ISSN (Print) - 0012-9976 | ISSN (Online) - 2349-8846

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Ode to the Tamil Language

A Concert for the Ages

Tamil: A Biography by David Shulman, Cambridge, Massachusetts and London, England: The Belknap Press of Harvard University Press, 2016; pp xii + 402, $35.

We have read histories of languages, tracing their origins, growth and status. But, no one, so far, has written a biography of a language. David Shulman has reason to write, not a history, but a biography. The reason is very simple. For him, Tamil is a living being and one does not simply write the history of a living being (unless one wants to write a dry chronological account meant for equally dry and serious scholars). One writes, rather, life stories or biographies of living beings, which is just what Shulman has done. In his words, Tamil is “a living goddess, her body constituted by the phonemes (in their oral and also written forms) that make up the language and its grammar” and is “entirely permeated by divine forces that are accessible to those who know the language and that may be amenable to pragmatic uses that can make, or change, a world” (p 4). And, the biography of a language that is musical has to be composed, like classical songs are. So, this biography is written as alapanai (opening improvisation), pallavi (refrain), anupallavi (secondary refrain) and charanam (verse). There are three charanams, followed by a ragamalikai (a medley of ragas) and a final thillana to add verve and vigour. It is not a book, but a kachcheri, a music concert.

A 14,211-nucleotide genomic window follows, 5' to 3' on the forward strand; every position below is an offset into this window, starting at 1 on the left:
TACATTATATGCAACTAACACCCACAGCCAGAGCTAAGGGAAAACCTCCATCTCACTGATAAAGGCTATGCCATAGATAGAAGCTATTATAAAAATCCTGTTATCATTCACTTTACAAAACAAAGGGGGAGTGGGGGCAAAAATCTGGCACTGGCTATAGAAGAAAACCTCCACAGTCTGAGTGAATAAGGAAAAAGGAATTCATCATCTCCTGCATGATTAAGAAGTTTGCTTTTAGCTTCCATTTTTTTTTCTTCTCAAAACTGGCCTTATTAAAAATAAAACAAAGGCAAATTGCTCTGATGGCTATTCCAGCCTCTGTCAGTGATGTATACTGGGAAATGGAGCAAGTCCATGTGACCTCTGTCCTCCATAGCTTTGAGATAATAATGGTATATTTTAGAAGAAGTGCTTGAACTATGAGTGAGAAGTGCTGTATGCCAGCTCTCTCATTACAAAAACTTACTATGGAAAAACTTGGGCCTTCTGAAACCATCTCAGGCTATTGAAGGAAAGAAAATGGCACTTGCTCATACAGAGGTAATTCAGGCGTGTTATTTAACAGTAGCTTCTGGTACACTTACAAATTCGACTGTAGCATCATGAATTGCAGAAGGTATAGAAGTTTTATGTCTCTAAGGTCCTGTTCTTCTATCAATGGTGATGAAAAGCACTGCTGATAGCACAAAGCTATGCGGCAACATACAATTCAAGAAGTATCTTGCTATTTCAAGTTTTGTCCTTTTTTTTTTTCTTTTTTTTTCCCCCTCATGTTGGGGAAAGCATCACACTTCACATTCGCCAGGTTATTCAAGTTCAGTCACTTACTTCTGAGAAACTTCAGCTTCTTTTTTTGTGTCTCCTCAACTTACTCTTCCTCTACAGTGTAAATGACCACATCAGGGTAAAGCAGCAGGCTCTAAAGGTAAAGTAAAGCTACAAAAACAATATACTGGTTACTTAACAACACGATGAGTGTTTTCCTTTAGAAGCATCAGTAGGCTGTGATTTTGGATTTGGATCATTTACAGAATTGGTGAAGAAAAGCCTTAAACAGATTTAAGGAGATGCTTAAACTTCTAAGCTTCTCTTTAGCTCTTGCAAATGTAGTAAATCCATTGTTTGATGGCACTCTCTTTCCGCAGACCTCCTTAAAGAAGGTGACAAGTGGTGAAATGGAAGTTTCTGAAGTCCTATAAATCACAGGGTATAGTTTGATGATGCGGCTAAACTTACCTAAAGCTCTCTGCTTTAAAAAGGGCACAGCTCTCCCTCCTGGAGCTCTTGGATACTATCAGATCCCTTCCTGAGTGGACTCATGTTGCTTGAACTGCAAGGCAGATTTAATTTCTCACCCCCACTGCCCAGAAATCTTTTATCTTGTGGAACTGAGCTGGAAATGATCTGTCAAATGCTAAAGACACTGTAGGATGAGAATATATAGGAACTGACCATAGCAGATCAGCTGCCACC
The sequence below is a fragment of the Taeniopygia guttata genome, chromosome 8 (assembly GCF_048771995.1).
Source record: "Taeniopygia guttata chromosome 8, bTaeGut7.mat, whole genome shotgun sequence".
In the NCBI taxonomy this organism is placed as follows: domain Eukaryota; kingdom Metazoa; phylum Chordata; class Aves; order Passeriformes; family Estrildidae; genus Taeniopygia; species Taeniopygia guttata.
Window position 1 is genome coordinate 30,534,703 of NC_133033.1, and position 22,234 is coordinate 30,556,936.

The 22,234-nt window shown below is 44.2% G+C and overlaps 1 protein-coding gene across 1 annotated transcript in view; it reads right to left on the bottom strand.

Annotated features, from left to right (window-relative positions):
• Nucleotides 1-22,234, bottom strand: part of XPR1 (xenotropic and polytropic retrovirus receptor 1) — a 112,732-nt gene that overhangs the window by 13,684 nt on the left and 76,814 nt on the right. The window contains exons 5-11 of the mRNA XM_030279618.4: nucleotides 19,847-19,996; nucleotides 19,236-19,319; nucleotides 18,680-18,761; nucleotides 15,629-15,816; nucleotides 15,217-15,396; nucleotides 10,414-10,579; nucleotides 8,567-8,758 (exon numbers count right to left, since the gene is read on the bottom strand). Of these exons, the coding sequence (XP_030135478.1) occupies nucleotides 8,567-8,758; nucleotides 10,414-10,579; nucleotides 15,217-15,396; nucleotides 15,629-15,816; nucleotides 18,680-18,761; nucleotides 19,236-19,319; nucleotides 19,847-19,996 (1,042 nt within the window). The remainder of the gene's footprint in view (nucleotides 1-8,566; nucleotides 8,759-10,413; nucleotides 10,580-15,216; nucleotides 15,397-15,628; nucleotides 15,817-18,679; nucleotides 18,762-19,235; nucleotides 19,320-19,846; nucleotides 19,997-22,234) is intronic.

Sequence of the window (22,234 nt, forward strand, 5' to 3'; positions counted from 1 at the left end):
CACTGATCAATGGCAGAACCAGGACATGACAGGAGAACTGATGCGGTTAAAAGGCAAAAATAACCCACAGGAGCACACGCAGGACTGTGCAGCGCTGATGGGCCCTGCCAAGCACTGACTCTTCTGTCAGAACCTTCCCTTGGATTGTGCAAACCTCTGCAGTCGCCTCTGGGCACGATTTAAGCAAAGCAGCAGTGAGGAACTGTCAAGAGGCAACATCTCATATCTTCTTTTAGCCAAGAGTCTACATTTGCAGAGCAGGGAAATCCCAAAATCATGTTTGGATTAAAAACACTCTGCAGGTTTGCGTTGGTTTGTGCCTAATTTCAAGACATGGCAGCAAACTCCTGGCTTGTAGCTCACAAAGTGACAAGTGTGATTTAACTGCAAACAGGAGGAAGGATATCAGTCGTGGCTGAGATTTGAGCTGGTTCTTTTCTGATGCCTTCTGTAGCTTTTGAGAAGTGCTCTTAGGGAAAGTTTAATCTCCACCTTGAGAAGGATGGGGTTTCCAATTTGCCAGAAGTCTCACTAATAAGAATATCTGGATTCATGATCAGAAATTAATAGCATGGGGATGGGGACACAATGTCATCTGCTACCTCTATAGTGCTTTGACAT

What becomes obvious as one reads this book is that Shulman enjoyed writing it, although it involved a lot of painstaking research and analysis. As we read, we are drawn into his excitement of finding details and stories with dramatic twists and turns. In which other book can one read of palm leaf manuscripts written by gods and goddesses themselves, divine and non-divine beings appearing and disappearing on cue, or a mechanical man created by a sculptor, who could utter “I’m hungry” in Sanskrit? Or of a slate floating on water, which was the yardstick to judge the merit of a poet (for it allowed only good poets to climb on to it and pushed the others into the water)? Or further still, the story of a poet who hung himself upside down, above a cauldron of boiling oil while surrounded by raging elephants, in order to prove that he was a “good poet” who could compose poems extempore on any given subject? If all this sounds implausible when one talks about a classical language, let me guide you through this adventurous biography set to music.

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Updated On : 24th Aug, 2018

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